All of this information was available in the 70's and yet Suggestopedia was generally treated fairly credulously. It receives serious coverage in works by Krashen, Larsen-Freeman, and many, many othersIn Tomlinson's 'Materials development in language teaching' a whole chapter is devoted to writing and grammar presentation in 'the Lozanov method.' The author Hansen, tells us that these days (1998) it's easier to understand here Lozanov was coming from since "quantum science has become more familiar" meaning we can perceive in "multidimensional" ways. Even today you can find published papers (here, here and here for instance) examining the effectiveness of the method and even the ELTJ recently had an article citing Lozanov

Baba Vanga died in 1996 but almost every year an article appears talking about one or more of her predictions and trying to link it to some current eventLozanov died in 2012 but his influence lives on in suggestopedia courses, books and in articles. Usually defenders of Suggestopedia say we should take the 'good stuff' and leave the rest. I suppose we could do that with Vanga too. I don't believe in seeing into the future or magic powers but suggestopedia does seems to have something of a charmed life and I don't predict that changing any time soon. 

*difficult to find reputable sources for these claims. Webpages tend to vanish when things don't come true

Sunday, 9 September 2018

When critical thinking is not critical thinking

Science and social justice
The strange case of Lindsay Shepherd and Laurier University hit the news in 2017. During one class in order to illustrate how gender pronouns have caused controversyShepherd, a 23 year old teaching assistant, showed a clip of Canadian Psychology professor Jordan Peterson. The clip was of a TV show in which he discussed his opposition to legally enforced gender pronoun use. 

After the class, a student (allegedly) complained about the video and the university launched an enquiry. Shepherd was asked to attend a meeting and was castigated by her employer for showing the video. The conversation, which Shepherd recorded, included this exchange: 

Rambukkana: So bringing something like that up in class, not critically, and I understand that you're trying to-
Shepherd: It was critical. I introduced it critically.
Rambukkana: Howso?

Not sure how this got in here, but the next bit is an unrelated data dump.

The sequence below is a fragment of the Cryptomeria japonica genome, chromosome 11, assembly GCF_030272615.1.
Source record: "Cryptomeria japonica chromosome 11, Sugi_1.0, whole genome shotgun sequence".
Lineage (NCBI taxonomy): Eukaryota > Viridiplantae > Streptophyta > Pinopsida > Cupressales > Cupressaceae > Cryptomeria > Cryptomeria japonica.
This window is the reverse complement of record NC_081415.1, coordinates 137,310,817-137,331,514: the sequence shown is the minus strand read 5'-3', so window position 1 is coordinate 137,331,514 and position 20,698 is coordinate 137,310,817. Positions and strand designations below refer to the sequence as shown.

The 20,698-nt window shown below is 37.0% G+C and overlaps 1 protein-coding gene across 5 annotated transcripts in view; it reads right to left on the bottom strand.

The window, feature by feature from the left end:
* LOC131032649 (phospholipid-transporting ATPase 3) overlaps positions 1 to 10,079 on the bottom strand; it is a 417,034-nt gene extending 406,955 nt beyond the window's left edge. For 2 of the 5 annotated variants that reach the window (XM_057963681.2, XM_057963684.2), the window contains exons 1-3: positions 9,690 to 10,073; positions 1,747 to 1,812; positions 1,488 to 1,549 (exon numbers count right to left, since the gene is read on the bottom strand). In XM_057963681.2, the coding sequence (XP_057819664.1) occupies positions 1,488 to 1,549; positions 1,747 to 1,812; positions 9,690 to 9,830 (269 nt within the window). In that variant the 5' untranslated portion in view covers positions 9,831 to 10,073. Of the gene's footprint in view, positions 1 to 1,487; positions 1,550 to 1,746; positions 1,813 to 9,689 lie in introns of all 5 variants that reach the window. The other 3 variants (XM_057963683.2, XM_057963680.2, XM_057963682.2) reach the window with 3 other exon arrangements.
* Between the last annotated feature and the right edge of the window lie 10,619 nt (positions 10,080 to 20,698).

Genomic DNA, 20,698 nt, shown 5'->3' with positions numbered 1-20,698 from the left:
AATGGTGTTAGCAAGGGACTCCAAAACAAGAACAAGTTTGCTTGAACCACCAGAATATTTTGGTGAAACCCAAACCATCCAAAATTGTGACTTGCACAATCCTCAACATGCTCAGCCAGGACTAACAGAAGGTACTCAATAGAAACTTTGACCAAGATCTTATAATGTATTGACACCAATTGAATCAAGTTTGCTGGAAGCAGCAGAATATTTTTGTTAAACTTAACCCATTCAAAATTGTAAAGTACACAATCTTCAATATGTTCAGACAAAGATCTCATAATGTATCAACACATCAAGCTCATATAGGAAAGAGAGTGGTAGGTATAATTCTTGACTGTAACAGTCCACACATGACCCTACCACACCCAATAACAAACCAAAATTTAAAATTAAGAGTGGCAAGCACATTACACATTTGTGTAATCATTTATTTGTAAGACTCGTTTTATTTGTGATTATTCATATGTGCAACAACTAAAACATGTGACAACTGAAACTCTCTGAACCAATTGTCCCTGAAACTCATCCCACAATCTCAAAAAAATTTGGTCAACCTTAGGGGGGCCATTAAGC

Shepherd: Like I said, it was in the spirit of debate.
Rabukkana: Okay, "In the spirit of debate" is slightly different than "This is a problematic idea that maybe we want to unpack"
Shepherd: But that's taking sides.

This conversation shows two competing version of the term 'critical' crashing into each other in real time. So how do these two version of 'critical' differ?

The 'critical' schools 
From the 1960's there was a flourishing of academic subjects using the term 'critical' in the title. These include but are not limited to such things as:
These subjects often seem to be concerned with similar things. For example, Critical Discourse Analysis focuses on:
the role of discourse in the (re)production and challenge of dominance. Dominance is defined here as the exercise of social power by elites, institutions or groups, that results in social inequality, including political, cultural, class, ethnic, racial and gender inequality.
Critical pedagogy is defined as
an approach to language teaching and learning which, according to Kincheloe (2005), is concerned with transforming relations of power which are oppressive and which lead to the oppression of people. It tries to humanize and empower learners...The major goal of CP, as Vandrick (1994) claims, is to emancipate and educate all people regardless of their gender, class, race, etc
Critical EAP similarly seeks to take account of factors previously ignored in EAP, like "gender, class, race and power relations..." (Benesch) The key themes, then of 'critical' fields are 1) power and oppression, 2) 'social justice' and 3) the notion of using academia to transform society. This is quite different from the usual sense of 'critical' in phrases like 'critical thinking'. Burbules and Berk suggest that the traditional sense of being critical:
...basically means to be more discerning in recognizing faulty arguments, hasty generalizations, assertions lacking evidence, truth claims based on unreliable authority, ambiguous or obscure concepts, and so forth.
I recently had a couple of papers published. One was titled 'a critical look at NLP in ELT' and the other 'A critical examination of perceptual learning styles in ELT'. Both of these papers use 'critical' in the sense of something akin to scientific skepticism. Questioning the veracity of claims, asking for evidence to support arguments and evaluating claims. I would guess this is what most people understand 'critical' to mean. 

The other 'critical' thinking